This is a tale of two agencies, both of them suffering constant criticism from those they serve, both of them suffering constant meddling by those who think they know how they should be run. Both of their most recognizable employees wear blue, both do their work in all kinds of conditions, both have a well-known motto, both are absolutely crucial to civilization, both are being forced to make do with less.
But there most comparisons must end. For while one of these agencies has shown it can do more with less, racking up a more successful record of late than it has since reliable records were kept, the other seems perennially on the verge of disaster.
The two agencies are, of course, the New York Police Department and the United States Postal Service.
The NYPD, you may have noticed, has brought violent crime to record lows. That’s its primary job. The murder rate has fallen 80 percent — 80 percent! — in the last 20 years. If you know of another societal malady cut by 80 percent in a generation, hit me at email@example.com. I don’t.
The Police Department has done this while taking on a whole new line of work, counterterrorism, where it’s also had great success, thwarting more than a dozen serious attacks against the city since Sept. 11, 2001.
And it’s done all that with a force that’s been cut from 41,000 officers at its peak to about 34,500 today.
Yet those who think they know how to run a police department better than Commissioner Ray Kelly, among them some would-be mayors and a federal judge, would cut the cops off at their proverbial knees.
Meanwhile the Postal Service, while adhering to its creed vowing mail delivery in all weather, has been hemorrhaging cash year after year. Its administrators periodically release plans to save money by closing down some postal stations, only to have Congress — which makes the rules for the USPS but doesn’t answer for it — kill the measures. Apparently not a single substation can be shut down, not here in Queens and not in the most rural corner of the country.
So last year the Postal Service lost just under $16 billion.
The agency’s latest plan to stay afloat is to end Saturday mail service. Can’t have that either. Last Sunday postal workers, civic activists, elected officials and regular old citizens held a big rally against the plan, set to take effect in August, outside the majestic James A. Farley Post Office Building in Manhattan. Among them were Queens Rep. Grace Meng (D-Flushing) and Public Advocate Bill de Blasio, who’s running for mayor. State Sen. Tony Avella (D-Bayside), who’s running for Queens borough president, had wanted to be there but was stuck in Albany, his spokesman said.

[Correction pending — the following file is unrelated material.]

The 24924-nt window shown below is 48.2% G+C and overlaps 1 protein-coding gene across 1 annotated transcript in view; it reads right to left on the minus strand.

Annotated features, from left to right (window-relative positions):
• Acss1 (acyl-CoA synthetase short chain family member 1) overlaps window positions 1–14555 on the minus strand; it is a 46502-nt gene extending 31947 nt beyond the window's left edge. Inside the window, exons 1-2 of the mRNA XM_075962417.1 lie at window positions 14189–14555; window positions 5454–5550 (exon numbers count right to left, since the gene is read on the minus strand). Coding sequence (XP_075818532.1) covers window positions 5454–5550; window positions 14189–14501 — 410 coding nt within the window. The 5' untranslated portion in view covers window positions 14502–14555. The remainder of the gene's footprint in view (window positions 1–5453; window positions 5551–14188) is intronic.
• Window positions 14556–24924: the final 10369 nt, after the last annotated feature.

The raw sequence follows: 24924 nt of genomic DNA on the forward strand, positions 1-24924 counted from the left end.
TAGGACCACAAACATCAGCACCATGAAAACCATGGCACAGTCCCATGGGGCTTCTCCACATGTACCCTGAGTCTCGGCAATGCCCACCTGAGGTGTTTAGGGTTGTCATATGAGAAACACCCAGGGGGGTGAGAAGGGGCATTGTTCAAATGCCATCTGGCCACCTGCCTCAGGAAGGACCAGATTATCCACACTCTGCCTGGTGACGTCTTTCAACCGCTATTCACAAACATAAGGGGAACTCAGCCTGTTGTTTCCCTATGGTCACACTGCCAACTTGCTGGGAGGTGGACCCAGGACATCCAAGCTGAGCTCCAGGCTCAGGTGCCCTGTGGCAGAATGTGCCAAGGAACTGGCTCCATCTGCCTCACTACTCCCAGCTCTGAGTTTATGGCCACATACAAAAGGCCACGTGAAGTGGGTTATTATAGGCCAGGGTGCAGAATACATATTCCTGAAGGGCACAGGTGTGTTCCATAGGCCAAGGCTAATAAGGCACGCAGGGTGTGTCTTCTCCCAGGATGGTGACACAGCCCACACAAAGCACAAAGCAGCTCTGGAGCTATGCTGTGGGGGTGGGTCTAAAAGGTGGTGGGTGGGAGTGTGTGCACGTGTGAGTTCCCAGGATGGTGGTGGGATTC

“New Yorkers for 6 day” read the ralliers’ grammatically incomplete signs, and “Don’t dismantle our Postal Service.”
That’s great, but what are the protesters’ ideas for putting the USPS back in the black? Certainly not layoffs; these are the unions. Not the closures of underutilized stations. The only substantive idea critics of postal cutbacks ever offer is repealing the 2006 law that forces the agency to fund retiree healthcare 75 years into the future. That’s probably worth doing, but would only save about $5.5 billion a year. What about the other $10 billion the USPS lost last year?
Mail service is one of the few government functions actually mandated by the Constitution, though in true Constitutional fashion, the wording is brief and open to interpretation, only giving Congress the power “to establish Post Offices and post Roads.”
What is now the Postal Service had been the U.S. Department of the Post Office until 1971, when President Nixon — prompted in large part by a postal strike in New York City — created the quasi-independent USPS. Now there are calls to privatize the agency to economize, but those seem misguided, given the Constitutional mandate for Congress.
Maybe instead the answer is to resurrect the old Department of the Post Office to make clear who has authority over mail delivery and who should be held accountable for financial failings. There’s no reason that could not be done simultaneously with modernization and cutting of the bureaucracy, as well as amendment of that 2006 law.
What doesn’t need amending is oversight of the NYPD, which answers to the mayor and is already subject to investigation by the city’s five district attorneys, the Civilian Complaint Review Board and the City Council. Yet some, such as mayoral candidate and Council Speaker Christine Quinn, want to create a redundant inspector general’s office to monitor the department.
That’s mostly due to complaints about the NYPD’s stop, question and frisk policy, which is a big part of why crime has fallen but is the subject of federal lawsuits brought before Judge Shira Scheindlin. Though she has yet to rule, Scheindlin seems sympathetic to the argument that police step on the rights of minorities because they’re the people most often frisked, and could order the practice stopped. But minorities are also the people whose lives have been saved the most.
The last thing we need is outside micromanagement of the police. Cops work under enough bureaucracy as it is. We don’t need the NYPD to be further hamstrung by another layer of administration — like, say, the Postal Service.